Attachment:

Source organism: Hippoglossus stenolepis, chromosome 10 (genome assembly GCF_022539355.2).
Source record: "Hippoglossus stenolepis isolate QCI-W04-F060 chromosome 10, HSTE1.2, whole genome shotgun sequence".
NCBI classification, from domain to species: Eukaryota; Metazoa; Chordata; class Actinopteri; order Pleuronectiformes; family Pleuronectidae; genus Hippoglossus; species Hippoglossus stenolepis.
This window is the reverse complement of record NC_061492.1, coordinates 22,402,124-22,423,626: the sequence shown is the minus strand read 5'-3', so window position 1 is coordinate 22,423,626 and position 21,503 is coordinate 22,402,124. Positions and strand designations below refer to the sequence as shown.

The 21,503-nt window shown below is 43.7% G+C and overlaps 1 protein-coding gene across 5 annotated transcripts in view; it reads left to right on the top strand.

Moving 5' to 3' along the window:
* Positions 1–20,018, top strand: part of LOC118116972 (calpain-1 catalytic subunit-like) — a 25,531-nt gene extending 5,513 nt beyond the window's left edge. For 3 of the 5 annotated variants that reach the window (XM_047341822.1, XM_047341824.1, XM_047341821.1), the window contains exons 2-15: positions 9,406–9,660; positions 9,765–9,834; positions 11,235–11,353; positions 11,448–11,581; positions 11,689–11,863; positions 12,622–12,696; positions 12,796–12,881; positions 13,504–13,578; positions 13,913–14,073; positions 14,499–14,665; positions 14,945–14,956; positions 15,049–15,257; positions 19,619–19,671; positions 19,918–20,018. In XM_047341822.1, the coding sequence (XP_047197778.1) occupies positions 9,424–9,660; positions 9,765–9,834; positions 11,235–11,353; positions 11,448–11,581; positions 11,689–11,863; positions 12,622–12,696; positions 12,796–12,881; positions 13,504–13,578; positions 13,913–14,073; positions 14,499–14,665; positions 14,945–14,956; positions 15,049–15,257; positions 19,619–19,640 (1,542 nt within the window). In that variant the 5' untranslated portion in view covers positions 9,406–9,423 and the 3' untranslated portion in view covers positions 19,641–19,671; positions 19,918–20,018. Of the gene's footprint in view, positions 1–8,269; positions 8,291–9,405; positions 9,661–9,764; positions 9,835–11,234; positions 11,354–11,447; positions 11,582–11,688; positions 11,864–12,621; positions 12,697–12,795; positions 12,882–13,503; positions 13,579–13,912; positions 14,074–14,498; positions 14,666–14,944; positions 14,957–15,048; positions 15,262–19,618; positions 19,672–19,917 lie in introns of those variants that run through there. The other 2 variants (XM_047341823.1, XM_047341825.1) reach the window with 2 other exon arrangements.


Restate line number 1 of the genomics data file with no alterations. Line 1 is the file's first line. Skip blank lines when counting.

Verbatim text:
Source organism: Hippoglossus stenolepis, chromosome 10 (genome assembly GCF_022539355.2).